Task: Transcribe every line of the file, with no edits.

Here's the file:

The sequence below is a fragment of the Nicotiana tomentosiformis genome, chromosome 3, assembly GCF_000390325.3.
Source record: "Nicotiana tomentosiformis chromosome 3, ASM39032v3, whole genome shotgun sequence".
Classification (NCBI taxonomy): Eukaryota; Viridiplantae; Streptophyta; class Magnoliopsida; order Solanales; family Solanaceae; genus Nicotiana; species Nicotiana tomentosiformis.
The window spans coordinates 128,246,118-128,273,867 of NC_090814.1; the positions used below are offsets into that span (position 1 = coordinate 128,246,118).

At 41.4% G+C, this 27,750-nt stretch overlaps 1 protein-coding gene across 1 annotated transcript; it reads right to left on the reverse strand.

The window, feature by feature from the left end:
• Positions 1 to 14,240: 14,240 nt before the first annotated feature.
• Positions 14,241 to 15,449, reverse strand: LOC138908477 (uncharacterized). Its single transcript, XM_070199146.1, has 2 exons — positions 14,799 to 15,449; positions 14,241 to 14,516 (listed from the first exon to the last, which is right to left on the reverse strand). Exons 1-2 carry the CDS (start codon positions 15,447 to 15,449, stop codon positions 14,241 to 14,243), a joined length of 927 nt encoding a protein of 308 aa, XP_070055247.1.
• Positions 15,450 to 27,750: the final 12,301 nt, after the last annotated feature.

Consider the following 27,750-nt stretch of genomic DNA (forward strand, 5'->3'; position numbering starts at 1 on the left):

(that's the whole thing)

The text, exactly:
The sequence below is a fragment of the Nicotiana tomentosiformis genome, chromosome 3, assembly GCF_000390325.3.
Source record: "Nicotiana tomentosiformis chromosome 3, ASM39032v3, whole genome shotgun sequence".
Classification (NCBI taxonomy): Eukaryota; Viridiplantae; Streptophyta; class Magnoliopsida; order Solanales; family Solanaceae; genus Nicotiana; species Nicotiana tomentosiformis.
The window spans coordinates 128,246,118-128,273,867 of NC_090814.1; the positions used below are offsets into that span (position 1 = coordinate 128,246,118).

At 41.4% G+C, this 27,750-nt stretch overlaps 1 protein-coding gene across 1 annotated transcript; it reads right to left on the reverse strand.

The window, feature by feature from the left end:
• Positions 1 to 14,240: 14,240 nt before the first annotated feature.
• Positions 14,241 to 15,449, reverse strand: LOC138908477 (uncharacterized). Its single transcript, XM_070199146.1, has 2 exons — positions 14,799 to 15,449; positions 14,241 to 14,516 (listed from the first exon to the last, which is right to left on the reverse strand). Exons 1-2 carry the CDS (start codon positions 15,447 to 15,449, stop codon positions 14,241 to 14,243), a joined length of 927 nt encoding a protein of 308 aa, XP_070055247.1.
• Positions 15,450 to 27,750: the final 12,301 nt, after the last annotated feature.

Consider the following 27,750-nt stretch of genomic DNA (forward strand, 5'->3'; position numbering starts at 1 on the left):